The Jewish Chronicle
Barbican showcase for TV music composer
WH E N N E W BBC1 series The Musketeers airs for the first time o n S u n d a y n i g h t , y o u can be sure that the accompanying music will add a dramatic edge to the swishing blades. It has been composed by a man at the top of his game, Murray Gold, whose anthems for Doctor Who have earned him a slot at the Proms.
This is a big weekend for the 44-yearold, who hails from the small Portsmouth Jewish community. Not only do The Musketeers ride into action. Tomorrow night, London’s Barbican premieres his new work, when my brother fell into the river, which is based on a tragedy in his family. It will be performed by a 150-strong choir and 90-piece orchestra.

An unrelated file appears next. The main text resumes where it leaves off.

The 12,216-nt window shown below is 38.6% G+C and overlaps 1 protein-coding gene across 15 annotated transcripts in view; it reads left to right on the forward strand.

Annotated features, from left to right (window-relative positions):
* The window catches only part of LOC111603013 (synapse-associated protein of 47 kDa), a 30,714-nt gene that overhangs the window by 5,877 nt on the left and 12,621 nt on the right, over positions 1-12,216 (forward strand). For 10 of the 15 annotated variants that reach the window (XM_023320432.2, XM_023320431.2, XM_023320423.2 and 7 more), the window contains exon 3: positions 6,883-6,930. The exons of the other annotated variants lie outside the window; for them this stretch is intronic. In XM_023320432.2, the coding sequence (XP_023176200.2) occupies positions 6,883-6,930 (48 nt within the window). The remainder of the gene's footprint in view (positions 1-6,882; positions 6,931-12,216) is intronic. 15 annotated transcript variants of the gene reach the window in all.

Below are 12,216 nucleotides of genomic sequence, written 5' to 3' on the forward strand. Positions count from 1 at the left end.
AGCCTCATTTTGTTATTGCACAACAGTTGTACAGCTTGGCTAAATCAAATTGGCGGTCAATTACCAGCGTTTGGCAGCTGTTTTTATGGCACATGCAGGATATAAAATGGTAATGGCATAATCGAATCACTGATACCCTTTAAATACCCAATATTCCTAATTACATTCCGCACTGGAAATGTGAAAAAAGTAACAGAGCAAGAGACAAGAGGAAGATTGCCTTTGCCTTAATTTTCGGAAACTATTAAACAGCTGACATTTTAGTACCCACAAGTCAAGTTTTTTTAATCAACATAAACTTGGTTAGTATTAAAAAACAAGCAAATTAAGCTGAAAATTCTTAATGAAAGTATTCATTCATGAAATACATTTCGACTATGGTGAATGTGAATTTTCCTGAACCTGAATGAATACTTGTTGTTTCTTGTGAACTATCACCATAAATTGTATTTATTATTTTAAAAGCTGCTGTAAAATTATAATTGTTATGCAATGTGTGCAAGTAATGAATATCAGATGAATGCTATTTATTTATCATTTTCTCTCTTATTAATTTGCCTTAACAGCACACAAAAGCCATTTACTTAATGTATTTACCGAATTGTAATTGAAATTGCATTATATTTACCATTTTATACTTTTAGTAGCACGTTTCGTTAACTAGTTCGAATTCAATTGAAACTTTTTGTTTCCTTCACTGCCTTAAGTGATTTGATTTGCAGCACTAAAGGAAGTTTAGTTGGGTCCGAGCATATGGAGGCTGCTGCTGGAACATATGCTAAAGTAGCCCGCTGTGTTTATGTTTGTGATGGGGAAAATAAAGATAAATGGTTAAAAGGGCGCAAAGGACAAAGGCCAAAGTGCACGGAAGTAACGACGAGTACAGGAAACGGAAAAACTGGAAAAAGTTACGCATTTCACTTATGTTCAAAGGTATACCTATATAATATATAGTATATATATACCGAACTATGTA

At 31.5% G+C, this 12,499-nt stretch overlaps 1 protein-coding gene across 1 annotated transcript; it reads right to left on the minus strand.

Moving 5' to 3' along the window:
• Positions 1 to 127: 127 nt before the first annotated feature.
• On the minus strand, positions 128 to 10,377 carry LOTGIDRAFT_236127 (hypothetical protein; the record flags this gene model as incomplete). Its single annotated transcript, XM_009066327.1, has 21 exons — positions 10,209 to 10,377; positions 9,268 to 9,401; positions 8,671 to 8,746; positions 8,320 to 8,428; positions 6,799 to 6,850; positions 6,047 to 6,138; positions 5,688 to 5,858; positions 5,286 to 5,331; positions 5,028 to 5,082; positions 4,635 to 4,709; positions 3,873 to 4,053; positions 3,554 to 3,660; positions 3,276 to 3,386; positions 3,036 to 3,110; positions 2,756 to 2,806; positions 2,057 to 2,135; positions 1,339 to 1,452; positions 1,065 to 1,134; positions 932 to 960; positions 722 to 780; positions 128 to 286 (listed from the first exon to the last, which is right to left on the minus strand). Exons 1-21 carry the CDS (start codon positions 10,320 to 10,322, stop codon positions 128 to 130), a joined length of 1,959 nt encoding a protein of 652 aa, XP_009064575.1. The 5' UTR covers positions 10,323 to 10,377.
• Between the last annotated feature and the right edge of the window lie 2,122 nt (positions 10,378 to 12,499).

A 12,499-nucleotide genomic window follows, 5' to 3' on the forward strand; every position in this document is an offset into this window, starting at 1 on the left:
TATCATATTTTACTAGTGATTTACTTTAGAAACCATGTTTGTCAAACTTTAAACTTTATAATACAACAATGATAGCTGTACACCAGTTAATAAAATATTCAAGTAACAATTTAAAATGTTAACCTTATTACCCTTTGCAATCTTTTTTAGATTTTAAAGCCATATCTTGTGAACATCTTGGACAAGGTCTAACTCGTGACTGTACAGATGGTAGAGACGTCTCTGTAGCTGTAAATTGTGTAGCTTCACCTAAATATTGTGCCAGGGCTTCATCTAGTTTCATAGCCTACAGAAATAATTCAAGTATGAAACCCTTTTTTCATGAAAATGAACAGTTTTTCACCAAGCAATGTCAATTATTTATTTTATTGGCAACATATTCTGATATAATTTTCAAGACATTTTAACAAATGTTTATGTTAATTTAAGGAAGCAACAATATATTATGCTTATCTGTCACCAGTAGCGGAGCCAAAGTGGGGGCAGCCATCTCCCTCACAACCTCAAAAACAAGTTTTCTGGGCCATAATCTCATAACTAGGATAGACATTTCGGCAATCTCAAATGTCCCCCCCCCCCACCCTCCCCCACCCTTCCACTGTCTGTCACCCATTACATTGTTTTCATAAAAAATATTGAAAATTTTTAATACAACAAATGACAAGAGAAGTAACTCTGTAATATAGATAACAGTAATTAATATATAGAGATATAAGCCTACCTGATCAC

“If you had to choose one way of learning a craft, the apprentice system and learning on the j ob i s the best way,” Gold says. “I never went to music school, I never even d i d mus i c O-level. But I
was always involved in drama and always loved music. I learned how to write music from an early age. Now I can write for 250 people. So I have picked it up.”
Not only has he honed his musical craft. He also writes plays, winning the Tinniswood prize for best radio drama script last year for Kafka the Musical, which was broadcast by the BBC with David Tennant in the title role.
Like many a British talent, he is a graduate of Cambridge University’s Footlights revue, where he was a musical director. He composed the music for a couple of documentaries before landing his first big BBC drama series, Vanity Fair. His music has always had “a very dramatic feeling, like it belonged with pictures, with stories”.